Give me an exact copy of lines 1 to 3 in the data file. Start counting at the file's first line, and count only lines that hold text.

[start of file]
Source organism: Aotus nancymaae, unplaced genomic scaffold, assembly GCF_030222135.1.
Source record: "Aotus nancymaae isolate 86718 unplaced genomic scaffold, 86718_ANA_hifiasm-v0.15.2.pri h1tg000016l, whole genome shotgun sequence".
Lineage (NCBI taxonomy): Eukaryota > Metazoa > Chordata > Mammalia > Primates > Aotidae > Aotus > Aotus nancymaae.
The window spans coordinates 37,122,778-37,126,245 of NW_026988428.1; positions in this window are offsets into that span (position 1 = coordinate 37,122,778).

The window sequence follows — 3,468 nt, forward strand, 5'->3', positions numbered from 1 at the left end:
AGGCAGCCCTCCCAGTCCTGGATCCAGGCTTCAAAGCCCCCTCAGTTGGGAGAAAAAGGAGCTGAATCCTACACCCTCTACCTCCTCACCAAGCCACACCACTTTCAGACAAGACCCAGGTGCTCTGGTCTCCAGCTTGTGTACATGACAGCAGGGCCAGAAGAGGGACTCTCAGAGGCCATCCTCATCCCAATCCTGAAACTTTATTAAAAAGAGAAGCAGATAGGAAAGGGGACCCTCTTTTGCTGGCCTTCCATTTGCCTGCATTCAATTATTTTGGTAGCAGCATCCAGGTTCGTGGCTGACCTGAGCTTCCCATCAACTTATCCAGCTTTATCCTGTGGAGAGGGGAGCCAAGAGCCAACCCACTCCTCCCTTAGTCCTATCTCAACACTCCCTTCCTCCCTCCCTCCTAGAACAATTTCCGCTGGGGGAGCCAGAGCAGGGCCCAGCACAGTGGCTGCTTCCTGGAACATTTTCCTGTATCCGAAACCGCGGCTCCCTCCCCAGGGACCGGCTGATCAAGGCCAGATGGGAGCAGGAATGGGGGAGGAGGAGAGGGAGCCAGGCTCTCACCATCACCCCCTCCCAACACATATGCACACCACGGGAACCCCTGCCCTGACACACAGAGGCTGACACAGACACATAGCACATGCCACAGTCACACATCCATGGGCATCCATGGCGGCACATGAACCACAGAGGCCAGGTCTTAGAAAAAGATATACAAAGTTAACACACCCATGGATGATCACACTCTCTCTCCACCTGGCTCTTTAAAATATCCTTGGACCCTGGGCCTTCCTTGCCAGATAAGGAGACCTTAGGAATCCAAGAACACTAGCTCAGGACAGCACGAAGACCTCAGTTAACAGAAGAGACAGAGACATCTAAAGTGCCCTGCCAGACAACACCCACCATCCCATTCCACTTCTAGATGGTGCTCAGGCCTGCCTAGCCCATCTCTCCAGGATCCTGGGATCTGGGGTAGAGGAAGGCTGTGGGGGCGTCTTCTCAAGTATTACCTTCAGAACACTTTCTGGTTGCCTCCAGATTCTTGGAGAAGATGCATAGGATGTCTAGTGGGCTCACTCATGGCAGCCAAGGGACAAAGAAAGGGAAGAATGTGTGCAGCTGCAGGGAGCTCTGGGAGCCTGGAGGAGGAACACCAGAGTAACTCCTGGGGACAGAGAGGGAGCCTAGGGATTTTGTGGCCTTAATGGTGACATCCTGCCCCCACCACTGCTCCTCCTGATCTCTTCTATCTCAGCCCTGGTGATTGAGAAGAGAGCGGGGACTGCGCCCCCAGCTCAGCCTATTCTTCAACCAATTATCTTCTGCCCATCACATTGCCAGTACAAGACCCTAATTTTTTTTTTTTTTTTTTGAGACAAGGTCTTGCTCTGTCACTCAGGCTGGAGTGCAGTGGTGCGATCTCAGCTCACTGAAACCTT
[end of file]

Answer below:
Source organism: Aotus nancymaae, unplaced genomic scaffold, assembly GCF_030222135.1.
Source record: "Aotus nancymaae isolate 86718 unplaced genomic scaffold, 86718_ANA_hifiasm-v0.15.2.pri h1tg000016l, whole genome shotgun sequence".
Lineage (NCBI taxonomy): Eukaryota > Metazoa > Chordata > Mammalia > Primates > Aotidae > Aotus > Aotus nancymaae.